Why then do we not call lies lies, and liars liars? Because there are consequences. Had O’Reilly told Obama something like “You know that this is false. You are insulting me by lying to my face. What makes you think that I, or any other American would stand for that?” he would have been ostracized by the Establishment – and lost his prized access to the White House.
For ordinary Americans, calling the regime’s lies by their name, deviating from political correctness, carries far stiffer penalties, because the regime has labeled each such deviation as an antisocial pathology: racism, sexism, homophobia, islamophobia, “denialism,”etc., any of which mark you as an opponent of those who count. They may fire you, pass you over, or just exclude you from that to which you wish to be included.
This is new and incomplete. But only in America. It is the very routine, the very constitution, of totalitarian society. Returning our attention to the indissoluble link between truth and freedom, lies and servitude, was the great Aleksandr Solzhenitsyn’s enduring contribution to our civilization.showed that totalitarianism works by leading people to take part in the regime’s lies, and that it does so mostly by a host of petty incentives. Then he wrote: “the simplest and most accessible key to our self-neglected liberation lies right here: Personal non-participation in lies. Though lies conceal everything, though lies embrace everything, but not with any help from me.” The lies that hold up corrupt regimes, he noted, like infections, “can exist only in a living organism.” Hence whoever will live in freedom “will immediately walk out of a meeting, session, lecture, performance or film showing if he hears a speaker tell lies, or purvey ideological nonsense or shameless propaganda.”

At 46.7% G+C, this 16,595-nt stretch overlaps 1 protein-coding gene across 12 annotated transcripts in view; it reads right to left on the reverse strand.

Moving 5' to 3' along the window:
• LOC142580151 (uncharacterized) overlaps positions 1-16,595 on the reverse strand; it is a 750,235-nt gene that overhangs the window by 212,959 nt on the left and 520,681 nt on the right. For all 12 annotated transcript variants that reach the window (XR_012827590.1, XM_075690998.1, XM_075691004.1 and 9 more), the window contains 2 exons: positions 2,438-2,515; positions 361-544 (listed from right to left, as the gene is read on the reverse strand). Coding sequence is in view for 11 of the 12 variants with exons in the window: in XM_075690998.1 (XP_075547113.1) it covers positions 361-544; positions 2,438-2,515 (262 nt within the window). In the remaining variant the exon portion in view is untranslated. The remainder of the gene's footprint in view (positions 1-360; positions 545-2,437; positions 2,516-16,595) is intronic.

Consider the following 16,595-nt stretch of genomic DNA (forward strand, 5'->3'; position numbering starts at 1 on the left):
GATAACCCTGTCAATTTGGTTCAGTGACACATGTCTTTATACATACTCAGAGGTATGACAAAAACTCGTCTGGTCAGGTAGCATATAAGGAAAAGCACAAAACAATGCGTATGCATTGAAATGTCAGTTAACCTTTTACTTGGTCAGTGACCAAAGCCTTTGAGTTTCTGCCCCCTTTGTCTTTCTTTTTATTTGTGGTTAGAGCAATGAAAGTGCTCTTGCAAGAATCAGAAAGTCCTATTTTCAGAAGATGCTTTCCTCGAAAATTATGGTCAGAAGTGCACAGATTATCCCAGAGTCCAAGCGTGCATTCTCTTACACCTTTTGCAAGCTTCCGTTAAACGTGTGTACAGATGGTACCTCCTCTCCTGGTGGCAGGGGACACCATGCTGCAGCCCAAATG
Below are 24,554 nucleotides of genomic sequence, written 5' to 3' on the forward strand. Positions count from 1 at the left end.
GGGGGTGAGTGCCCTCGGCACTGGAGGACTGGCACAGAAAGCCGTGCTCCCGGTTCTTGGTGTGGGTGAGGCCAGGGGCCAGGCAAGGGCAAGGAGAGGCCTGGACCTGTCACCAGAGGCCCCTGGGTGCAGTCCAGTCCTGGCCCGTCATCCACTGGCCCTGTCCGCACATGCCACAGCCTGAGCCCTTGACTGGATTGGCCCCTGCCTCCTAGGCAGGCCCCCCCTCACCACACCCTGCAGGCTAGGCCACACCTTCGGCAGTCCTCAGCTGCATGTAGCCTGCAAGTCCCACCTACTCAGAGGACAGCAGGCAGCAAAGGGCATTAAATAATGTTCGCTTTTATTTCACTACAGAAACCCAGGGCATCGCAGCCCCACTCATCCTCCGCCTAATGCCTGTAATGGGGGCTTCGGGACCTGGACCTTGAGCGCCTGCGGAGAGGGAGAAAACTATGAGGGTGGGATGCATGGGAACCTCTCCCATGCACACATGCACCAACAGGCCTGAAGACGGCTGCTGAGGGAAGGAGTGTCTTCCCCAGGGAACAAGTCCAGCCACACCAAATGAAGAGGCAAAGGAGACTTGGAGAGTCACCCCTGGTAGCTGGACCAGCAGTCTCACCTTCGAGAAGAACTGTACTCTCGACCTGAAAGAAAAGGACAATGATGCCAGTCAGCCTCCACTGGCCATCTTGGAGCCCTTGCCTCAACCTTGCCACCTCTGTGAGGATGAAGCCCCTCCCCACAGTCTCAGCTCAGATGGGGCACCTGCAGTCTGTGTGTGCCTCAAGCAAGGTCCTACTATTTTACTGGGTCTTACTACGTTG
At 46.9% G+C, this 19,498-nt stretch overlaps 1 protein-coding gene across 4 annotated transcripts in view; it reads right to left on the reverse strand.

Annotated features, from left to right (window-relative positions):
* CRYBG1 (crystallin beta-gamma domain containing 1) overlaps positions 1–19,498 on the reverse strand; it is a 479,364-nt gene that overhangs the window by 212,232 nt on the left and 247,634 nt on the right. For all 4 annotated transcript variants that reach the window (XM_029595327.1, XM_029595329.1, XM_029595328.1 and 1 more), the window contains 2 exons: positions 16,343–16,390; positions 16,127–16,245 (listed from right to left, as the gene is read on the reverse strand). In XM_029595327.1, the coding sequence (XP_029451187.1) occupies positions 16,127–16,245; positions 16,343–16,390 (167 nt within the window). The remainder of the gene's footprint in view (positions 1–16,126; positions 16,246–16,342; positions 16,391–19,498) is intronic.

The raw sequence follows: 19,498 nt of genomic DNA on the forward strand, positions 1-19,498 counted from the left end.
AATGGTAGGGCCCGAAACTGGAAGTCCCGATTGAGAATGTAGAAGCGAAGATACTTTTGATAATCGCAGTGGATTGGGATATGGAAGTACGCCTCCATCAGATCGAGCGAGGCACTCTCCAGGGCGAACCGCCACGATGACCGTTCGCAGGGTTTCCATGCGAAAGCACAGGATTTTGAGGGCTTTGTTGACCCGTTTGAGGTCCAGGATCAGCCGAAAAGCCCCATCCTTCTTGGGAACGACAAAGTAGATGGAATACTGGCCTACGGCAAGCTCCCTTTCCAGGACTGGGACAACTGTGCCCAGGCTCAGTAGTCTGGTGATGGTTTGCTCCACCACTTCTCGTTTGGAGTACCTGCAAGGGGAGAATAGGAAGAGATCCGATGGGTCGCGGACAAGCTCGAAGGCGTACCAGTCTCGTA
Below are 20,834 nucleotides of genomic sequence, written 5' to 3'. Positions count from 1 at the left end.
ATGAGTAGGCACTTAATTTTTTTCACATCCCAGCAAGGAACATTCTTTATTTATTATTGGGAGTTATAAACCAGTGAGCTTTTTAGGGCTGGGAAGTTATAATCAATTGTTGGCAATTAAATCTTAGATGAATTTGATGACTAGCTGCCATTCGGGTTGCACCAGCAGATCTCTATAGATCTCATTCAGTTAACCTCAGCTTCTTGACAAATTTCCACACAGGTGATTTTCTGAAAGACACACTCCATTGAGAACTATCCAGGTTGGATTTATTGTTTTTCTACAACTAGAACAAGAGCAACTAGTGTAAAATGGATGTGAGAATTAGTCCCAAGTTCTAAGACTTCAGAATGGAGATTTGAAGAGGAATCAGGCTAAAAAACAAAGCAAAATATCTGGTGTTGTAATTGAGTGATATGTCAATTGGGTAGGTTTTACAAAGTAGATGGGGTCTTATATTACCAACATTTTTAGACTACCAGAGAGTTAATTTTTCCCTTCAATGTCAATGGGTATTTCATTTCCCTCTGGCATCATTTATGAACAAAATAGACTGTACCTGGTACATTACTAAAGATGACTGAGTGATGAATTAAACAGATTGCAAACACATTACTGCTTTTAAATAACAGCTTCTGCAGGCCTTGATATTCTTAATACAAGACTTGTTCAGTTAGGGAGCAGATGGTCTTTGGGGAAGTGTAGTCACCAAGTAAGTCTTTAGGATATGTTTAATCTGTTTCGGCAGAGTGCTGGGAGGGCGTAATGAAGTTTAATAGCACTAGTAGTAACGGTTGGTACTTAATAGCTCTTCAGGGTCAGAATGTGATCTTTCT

We should all do that. Even Bill O’Reilly.
I spend a lot of time exposing the lies of Obama and his totalitarian regime, and I never hesitate to call him a liar when I think he is being such. Of course, in the back of my mind is a low throb of worry: When will my taxes be audited, when will a SWAT team make an “mistaken address” entry to my house, when will I be pulled over on a highway and searched for drugs – oh, wait: that already happened.
That said, one of the marks of tyranny is, as Codevilla points out, the deliberate and calculated substitution of pleasing or useful lies for inconvenient truths. This is coupled with the use of terror to enforce acceptance of those lies as truth.
We aren’t all the way there yet, but we’re getting a lot closer. A great deal hinges on the electoral choices we make over the next decade or so. I wish I could say that I’m hopeful about that, but, well.
Not so much.